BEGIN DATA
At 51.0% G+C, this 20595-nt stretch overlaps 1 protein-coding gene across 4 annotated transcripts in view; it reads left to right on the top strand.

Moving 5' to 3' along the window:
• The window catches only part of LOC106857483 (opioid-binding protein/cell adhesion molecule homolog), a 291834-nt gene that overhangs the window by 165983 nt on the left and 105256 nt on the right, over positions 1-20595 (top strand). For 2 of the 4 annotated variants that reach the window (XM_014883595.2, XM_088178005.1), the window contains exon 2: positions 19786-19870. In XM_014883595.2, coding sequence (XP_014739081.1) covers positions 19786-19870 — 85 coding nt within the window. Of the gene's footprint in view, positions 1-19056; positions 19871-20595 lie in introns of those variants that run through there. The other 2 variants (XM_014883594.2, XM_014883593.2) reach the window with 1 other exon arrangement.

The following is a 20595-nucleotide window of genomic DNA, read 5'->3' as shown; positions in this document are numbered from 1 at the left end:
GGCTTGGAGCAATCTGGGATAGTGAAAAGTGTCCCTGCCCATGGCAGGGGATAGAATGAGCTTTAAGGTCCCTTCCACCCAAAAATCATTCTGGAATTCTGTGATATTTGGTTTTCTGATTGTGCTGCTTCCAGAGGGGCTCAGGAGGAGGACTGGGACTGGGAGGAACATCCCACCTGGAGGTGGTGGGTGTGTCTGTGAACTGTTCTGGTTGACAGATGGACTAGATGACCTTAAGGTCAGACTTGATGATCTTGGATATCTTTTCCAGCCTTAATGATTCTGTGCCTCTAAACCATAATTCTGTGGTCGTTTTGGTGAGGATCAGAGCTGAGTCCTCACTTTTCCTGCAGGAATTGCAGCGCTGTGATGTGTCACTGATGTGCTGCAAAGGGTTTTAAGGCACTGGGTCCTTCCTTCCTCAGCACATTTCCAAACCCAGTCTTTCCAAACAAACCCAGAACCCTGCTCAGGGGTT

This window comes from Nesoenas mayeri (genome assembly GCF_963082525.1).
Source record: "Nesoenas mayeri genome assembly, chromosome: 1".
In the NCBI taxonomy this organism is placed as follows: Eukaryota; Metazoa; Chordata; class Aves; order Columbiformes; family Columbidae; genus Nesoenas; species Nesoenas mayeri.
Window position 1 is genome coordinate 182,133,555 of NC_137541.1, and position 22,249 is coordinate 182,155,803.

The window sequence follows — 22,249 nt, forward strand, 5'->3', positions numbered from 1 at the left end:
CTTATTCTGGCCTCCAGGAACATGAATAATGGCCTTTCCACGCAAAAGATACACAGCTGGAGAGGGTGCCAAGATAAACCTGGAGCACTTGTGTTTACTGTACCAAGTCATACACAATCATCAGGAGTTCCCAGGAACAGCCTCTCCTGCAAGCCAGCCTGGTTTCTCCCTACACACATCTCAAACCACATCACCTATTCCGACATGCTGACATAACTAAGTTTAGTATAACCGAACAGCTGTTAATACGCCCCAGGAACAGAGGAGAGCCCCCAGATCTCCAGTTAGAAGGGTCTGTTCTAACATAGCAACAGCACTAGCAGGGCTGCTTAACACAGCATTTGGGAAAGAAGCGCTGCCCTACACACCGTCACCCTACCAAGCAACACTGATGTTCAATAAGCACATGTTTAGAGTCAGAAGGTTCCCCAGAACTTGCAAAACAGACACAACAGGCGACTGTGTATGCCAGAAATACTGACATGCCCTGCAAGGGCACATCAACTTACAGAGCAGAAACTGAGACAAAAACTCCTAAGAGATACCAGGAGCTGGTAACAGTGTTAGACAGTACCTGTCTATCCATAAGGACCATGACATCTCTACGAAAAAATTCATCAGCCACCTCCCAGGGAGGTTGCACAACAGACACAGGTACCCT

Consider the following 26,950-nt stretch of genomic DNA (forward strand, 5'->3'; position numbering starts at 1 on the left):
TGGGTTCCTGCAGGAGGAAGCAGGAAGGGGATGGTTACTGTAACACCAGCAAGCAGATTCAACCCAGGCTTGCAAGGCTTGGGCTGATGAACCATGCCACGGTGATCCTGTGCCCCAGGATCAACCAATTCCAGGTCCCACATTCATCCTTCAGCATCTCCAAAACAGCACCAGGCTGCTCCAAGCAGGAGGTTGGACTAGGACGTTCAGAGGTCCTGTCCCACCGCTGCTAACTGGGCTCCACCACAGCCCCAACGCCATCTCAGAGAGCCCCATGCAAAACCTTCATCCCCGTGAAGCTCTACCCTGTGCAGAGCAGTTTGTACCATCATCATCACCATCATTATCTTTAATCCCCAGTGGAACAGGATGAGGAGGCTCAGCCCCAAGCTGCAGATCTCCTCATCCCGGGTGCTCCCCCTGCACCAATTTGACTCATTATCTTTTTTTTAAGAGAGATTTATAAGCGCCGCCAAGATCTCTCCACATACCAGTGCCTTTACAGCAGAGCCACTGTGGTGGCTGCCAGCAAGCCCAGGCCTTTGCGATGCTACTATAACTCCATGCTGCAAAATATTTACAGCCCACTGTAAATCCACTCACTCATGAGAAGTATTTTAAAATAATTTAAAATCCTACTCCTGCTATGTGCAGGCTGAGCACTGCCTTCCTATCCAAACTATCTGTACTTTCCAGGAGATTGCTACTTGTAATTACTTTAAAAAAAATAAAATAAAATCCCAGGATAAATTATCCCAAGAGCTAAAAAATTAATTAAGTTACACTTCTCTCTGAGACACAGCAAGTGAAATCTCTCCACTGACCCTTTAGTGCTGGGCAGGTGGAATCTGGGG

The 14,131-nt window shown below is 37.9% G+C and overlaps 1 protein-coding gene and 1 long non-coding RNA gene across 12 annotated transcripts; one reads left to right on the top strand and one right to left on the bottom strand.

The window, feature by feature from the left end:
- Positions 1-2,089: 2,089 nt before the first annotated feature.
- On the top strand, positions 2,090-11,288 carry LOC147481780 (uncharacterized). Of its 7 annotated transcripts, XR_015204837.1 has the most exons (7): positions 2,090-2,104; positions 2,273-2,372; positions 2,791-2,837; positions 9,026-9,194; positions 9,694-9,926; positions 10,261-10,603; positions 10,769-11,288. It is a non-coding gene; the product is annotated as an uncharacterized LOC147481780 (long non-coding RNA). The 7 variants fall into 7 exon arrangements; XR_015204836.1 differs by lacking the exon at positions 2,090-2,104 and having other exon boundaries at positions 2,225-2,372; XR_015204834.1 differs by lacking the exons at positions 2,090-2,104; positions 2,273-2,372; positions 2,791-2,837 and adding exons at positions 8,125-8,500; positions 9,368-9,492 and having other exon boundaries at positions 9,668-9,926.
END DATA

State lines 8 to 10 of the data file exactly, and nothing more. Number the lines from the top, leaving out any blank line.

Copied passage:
In the NCBI taxonomy this organism is placed as follows: Eukaryota; Metazoa; Chordata; class Aves; order Columbiformes; family Columbidae; genus Nesoenas; species Nesoenas mayeri.
Window position 1 is genome coordinate 182,133,555 of NC_137541.1, and position 22,249 is coordinate 182,155,803.

The window sequence follows — 22,249 nt, forward strand, 5'->3', positions numbered from 1 at the left end: